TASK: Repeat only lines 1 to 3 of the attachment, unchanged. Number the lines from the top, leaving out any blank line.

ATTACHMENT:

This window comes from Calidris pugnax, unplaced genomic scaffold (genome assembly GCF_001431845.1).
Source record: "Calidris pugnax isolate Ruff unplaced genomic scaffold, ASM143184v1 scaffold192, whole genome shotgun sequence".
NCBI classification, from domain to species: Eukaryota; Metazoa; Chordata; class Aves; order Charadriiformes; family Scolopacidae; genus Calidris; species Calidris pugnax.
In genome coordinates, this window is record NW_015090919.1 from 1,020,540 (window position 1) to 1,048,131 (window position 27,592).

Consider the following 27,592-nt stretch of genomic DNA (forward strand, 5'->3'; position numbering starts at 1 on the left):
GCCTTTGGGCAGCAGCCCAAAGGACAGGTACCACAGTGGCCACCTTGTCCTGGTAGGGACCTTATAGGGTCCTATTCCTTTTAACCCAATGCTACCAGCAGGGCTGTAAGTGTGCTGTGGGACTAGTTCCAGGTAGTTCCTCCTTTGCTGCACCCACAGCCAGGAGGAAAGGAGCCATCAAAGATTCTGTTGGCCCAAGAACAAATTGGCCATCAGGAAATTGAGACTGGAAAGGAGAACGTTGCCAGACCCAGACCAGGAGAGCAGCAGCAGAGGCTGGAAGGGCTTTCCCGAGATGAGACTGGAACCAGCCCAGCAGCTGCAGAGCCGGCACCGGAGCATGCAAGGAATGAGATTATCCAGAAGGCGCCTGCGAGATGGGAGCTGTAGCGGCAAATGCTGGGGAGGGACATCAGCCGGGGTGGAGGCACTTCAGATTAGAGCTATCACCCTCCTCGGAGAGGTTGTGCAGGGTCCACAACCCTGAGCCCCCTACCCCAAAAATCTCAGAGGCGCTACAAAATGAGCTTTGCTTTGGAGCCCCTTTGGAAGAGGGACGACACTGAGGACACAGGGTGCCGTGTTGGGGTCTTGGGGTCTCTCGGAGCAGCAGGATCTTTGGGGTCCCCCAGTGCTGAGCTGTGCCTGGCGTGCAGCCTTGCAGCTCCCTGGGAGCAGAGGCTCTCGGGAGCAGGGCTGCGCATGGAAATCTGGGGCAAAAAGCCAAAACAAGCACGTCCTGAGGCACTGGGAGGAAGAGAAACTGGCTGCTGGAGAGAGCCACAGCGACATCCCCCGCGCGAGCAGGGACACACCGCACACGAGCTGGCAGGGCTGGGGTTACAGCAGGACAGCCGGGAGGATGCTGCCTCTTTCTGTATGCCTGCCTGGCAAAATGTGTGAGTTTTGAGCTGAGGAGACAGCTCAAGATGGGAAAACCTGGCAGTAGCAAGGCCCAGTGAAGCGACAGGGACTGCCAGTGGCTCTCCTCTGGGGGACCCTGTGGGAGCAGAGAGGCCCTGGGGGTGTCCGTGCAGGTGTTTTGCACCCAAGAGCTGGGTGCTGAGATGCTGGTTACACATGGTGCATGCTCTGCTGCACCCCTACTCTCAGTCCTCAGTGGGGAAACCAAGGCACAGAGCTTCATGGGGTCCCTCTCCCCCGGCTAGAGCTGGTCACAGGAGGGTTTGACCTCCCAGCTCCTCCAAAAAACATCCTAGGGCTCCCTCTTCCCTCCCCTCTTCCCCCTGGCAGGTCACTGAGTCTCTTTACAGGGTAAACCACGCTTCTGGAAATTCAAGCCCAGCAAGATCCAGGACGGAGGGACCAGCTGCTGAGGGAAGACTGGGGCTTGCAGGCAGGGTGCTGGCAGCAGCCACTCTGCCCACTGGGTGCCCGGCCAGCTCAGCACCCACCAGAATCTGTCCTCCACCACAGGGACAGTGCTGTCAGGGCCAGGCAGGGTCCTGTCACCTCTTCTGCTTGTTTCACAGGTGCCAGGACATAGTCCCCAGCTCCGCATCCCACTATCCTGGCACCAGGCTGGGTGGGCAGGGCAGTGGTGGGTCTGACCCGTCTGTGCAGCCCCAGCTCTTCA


This window comes from Calidris pugnax, unplaced genomic scaffold (genome assembly GCF_001431845.1).
Source record: "Calidris pugnax isolate Ruff unplaced genomic scaffold, ASM143184v1 scaffold192, whole genome shotgun sequence".
NCBI classification, from domain to species: Eukaryota; Metazoa; Chordata; class Aves; order Charadriiformes; family Scolopacidae; genus Calidris; species Calidris pugnax.